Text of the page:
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Postfix Monitoring With Mailgraph And pflogsumm


This article describes how you can monitor your Postfix mailserver with the tools Mailgraph and pflogsumm. Mailgraph creates daily, weekly, monthly, and yearly graphs of sent, received, bounced, and rejected emails and also of spam and viruses, if SpamAssassin and ClamAV are integrated into Postfix. These graphs can be accessed with a browser, whereas pflogsumm (“Postfix Log Entry Summarizer”) can be used to send reports of Postfix activity per email.

In the following I will describe how to install and configure Mailgraph and pflogsumm on Debian Sarge, Ubuntu Dapper Drake (6.06 LTS), and Fedora Core 5.

I want to say first that this is not the only way of setting up such a system. There are many ways of achieving this goal but this is the way I take. I do not issue any guarantee that this will work for you!

 

1 Preliminary Note

In this tutorial my Linux system has the IP address 192.168.0.100 and hosts the web site http://www.example.com with the document root /var/www/www.example.com/web and a cgi-bin directory of /var/www/www.example.com/cgi-bin, and I will send the pflogsumm reports to the email address postmaster@example.com.

 

2 Debian Sarge

 

2.1 Mailgraph

Debian Sarge has packages for Mailgraph and pflogsumm, so we simply install these. We also install rrdtool that stores the data which is needed by Mailgraph to draw the graphs:

apt-get install rrdtool mailgraph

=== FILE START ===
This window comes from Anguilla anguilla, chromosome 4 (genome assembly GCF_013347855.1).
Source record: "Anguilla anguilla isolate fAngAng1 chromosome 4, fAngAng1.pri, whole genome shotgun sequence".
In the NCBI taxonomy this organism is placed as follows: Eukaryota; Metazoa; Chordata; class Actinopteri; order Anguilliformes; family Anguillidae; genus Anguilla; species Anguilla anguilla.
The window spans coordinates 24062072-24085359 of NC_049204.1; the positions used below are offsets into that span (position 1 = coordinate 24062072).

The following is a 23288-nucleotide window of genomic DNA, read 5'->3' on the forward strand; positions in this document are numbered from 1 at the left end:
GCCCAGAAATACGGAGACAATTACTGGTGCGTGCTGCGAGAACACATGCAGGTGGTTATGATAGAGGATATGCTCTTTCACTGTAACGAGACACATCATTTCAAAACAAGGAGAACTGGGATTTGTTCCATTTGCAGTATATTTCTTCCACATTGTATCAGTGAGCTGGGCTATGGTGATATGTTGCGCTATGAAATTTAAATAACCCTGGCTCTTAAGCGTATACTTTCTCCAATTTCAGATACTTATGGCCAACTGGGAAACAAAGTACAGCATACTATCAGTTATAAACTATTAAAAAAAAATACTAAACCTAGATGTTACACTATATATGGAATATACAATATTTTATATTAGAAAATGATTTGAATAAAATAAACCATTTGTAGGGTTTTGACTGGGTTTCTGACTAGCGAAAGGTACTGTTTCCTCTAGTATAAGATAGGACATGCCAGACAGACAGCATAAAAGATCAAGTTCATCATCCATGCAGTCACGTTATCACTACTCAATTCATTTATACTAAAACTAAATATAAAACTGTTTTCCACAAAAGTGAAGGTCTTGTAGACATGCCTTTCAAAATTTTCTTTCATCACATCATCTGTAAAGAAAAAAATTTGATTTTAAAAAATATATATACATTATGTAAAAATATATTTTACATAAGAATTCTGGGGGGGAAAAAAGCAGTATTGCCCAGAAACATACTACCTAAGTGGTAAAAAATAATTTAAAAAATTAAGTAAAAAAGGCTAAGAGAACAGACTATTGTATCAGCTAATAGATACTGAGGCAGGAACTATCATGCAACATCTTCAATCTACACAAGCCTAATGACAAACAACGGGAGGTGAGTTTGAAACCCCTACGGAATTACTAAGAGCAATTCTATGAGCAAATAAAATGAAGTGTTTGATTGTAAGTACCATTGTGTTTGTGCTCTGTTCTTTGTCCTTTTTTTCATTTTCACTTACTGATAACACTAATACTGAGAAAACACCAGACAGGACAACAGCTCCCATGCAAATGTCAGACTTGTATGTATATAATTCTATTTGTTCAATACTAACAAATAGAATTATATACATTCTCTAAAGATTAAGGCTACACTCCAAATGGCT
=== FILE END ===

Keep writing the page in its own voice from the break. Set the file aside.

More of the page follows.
You will be asked a few questions:

Should Mailgraph start on boot? <– Yes
Which logfile should be used by mailgraph? <– /var/log/mail.log
Remove RRD files on purge? <– Yes

Then there’s also this question:

Count incoming mail as outgoing mail?

If you have integrated a content filter like amavisd (for spam and virus scanning) into Postfix (like in this tutorial: Virtual Users And Domains With Postfix, Courier And MySQL (+ SMTP-AUTH, Quota, SpamAssassin, ClamAV)), then answer No to avoid that Mailgraph counts your emails twice (because Postfix delivers emails to amavisd which then – after successful scanning – delivers the mails back to Postfix). If you don’t use a content filter, then answer Yes.

During the installation, the system startup links for Mailgraph are created automatically, and Mailgraph also gets started automatically, so we don’t need to start it manually.

Now we must copy the mailgraph.cgi script (which draws the graphs and creates the output for our web browsers) to the cgi-bin directory of our www.example.com web site:

cp -p /usr/lib/cgi-bin/mailgraph.cgi /var/www/www.example.com/cgi-bin

The script is already executable, so we don’t need to chmod it. If you use suExec for the www.example.com web site, you must chown mailgraph.cgi to the appropriate owner and group.

Now direct your browser to http://www.example.com/cgi-bin/mailgraph.cgi, and you should see some graphs. Of course, there must be some emails going through your system before you see the first results, so be patient.

After some time your graphs could look like this (the following output is customized, so it doesn’t look exactly like yours):

1

Daily Statistics.

2

Weekly Statistics.

3

Monthly Statistics.

4

Yearly Statistics.

Please note: Mailgraph will report spam and viruses only if you have integrated a content filter like amavisd into Postfix which is configured to use SpamAssassin and ClamAV to tag spam and virus mails. If you don’t do this, you will still see graphs, but without the spam and virus report.

 

2.2 pflogsumm

To install pflogsumm, we run

apt-get install pflogsumm